The focus on early childhood education is not just good citizenship — it’s good politics and economics, too. And it’s also simply the right thing to do. Kids who attend preschool are 70% less likely to be arrested before the age of 18 than kids who don’t, and they earn, on average, 33% higher salary in adulthood. Increased salaries and decreased arrest benefit the nation at large; it’s clear that our investment in preschool will be paid back in spades. There are multifaceted reasons the gap, but generally kids who miss out on early education often miss out on other crucial starting blocks, like adequate healthcare and nutrition. So it’ll take systemic change to give kids a shot at a better life, and preschool is a great start.

Young children hold fast to ideas of what’s “fair” and what isn’t, and it often comes down to things being exactly equal. (Parents of preschoolers know the perils of giving one child a slightly bigger handful of goldfish than another.) So if one child gets an education, another should, too. Simple. We take it for granted that all kids deserve a free public education. Over a century ago, we decided that K-12 was enough, but today, we know children need more than that: modern research and modern times have shown us the best education starts early. It’s not only smart to provide this, it’s also what’s fair. Let’s make it happen then — our children expect nothing less.

>> What career will your child have? Take our quiz to find out.

The Lasting Impact of the Early Childhood Years
The Lasting Impact of the Early Childhood Years
The Lasting Impact of the Early Childhood Years

Photo Credit: Jean-Christian Bourcart

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Universal Pre-K Clears Its First Hurdle

Thursday, November 14th, 2013

Seven months ago, I wrote about my roundtable discussion with Secretary of Education Arne Duncan advocating for expanding public preschool offerings to low-income families. The plan calls for the federal government to subsidize states by up to 90 percent in their effort to make early-learning programs available to children whose families otherwise couldn’t afford them. President Obama sees it as an investment in their (and our) future, since children learn so much in preschool and attending a high-quality program prepares kids for kindergarten and the greater challenges beyond.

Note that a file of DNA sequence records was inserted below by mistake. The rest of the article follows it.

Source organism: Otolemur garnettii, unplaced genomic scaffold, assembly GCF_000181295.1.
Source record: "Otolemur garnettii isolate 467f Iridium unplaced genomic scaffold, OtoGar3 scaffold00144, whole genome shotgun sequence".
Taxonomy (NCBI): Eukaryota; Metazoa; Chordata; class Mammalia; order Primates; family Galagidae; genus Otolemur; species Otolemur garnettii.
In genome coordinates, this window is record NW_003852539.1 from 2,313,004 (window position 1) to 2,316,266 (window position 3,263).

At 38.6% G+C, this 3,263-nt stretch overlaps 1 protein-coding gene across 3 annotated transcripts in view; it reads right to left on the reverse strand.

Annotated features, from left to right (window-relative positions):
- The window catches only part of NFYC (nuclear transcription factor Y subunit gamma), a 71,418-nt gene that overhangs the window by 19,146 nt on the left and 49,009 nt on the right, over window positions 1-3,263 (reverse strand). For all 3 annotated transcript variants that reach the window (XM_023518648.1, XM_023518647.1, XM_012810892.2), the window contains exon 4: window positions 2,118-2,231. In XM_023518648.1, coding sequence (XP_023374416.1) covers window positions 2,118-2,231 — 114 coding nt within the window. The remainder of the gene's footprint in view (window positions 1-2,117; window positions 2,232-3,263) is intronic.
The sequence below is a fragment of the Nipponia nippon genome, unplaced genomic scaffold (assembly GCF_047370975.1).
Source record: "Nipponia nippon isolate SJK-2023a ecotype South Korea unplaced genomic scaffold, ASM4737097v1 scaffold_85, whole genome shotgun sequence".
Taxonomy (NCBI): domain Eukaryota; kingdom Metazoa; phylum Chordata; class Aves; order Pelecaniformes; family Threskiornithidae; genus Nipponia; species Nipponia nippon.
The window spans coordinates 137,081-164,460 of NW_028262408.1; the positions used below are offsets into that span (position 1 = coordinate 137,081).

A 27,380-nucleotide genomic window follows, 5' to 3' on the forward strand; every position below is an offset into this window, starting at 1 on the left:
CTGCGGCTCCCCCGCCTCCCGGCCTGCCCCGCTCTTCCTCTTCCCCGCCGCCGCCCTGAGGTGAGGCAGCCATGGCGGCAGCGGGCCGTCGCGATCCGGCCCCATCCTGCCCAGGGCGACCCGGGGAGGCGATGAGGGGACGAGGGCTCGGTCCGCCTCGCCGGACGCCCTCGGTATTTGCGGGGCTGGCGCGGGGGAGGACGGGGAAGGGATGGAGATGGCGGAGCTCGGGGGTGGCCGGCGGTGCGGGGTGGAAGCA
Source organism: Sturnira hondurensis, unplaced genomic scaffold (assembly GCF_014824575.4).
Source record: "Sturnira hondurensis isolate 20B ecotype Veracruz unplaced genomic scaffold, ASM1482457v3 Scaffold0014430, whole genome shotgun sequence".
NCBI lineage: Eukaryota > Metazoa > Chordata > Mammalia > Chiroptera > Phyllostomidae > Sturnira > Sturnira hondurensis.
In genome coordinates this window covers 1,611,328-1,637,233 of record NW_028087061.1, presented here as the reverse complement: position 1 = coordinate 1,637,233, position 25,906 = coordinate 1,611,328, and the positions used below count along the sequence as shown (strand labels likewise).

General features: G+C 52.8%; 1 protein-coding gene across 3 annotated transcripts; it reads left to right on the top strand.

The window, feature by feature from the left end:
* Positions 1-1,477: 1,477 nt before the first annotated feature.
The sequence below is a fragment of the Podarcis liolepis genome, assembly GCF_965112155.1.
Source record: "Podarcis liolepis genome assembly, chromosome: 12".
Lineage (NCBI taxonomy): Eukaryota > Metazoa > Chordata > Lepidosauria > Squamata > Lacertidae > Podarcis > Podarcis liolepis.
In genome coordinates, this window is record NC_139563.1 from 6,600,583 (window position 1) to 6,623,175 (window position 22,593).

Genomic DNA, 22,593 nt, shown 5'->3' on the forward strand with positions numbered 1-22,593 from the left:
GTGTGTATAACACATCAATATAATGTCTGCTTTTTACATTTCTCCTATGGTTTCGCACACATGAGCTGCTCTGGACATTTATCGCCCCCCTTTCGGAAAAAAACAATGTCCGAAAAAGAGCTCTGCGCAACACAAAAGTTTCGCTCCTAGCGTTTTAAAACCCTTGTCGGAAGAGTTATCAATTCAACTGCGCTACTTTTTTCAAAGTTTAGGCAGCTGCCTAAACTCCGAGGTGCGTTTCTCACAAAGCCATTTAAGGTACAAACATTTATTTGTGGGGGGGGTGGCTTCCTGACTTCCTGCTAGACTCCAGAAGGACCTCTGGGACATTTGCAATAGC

After months of behind-the-scenes negotiation, the idea finally has legislative form. Yesterday, the twin bills, called the Strong Start for America’s Children Act, were introduced by Senator Tom Harkin (D-IA), and Representatives George Miller (D-CA) and Richard Hanna (R-NY). Anyone old enough to remember Schoolhouse Rock’s classic “I’m Just a Bill” knows that it’s easy for any proposed legislation to get stuck in committee on Capitol Hill. That is especially true right now: Our divided Congress seems more concerned with adhering to party ideologies than passing laws. Earlier this year, it failed to act on a measure that would require background checks for gun purchases despite the fact that more than 90 percent of Americans supported it.

Similarly, 70 percent of Americans favor increased public funding for universal preschool, including 60 percent of Republicans, according to a Daily Caller poll. The 10-year plan calls for federal grants to assist states in providing access to high-quality, publicly funded pre-K offerings. Its goal is to cover all 4-year-olds in families whose incomes fall below 200 percent of the federal poverty line ($46,000 for a family of four), as well as to improve early-learning opportunities and home visits for underprivileged kids 3 and under, according to the nonpartisan New America Foundation. The major stumbling block is the pricetag. Initially, President Obama hoped to fund the program by means of a cigarette tax. Predictably, big tobacco lobbied vehemently against this idea. Currently, the bills make no mention of where the money will come from. For an initiative that could cost $75 billion during the next decade, that is a major obstacle. Still, Strong Start has been praised by early-education advocates, teachers, and members of both parties. It likely won’t pass without extensive floor fights and compromise. But here’s hoping this bill has the mettle and determination of the cute little Schoolhouse Rock guy so that it, too, can become a law someday.

Wonder what career your child is destined for? Check out our quiz to find out.

Children and teacher playing with musical instruments in preschool via Shutterstock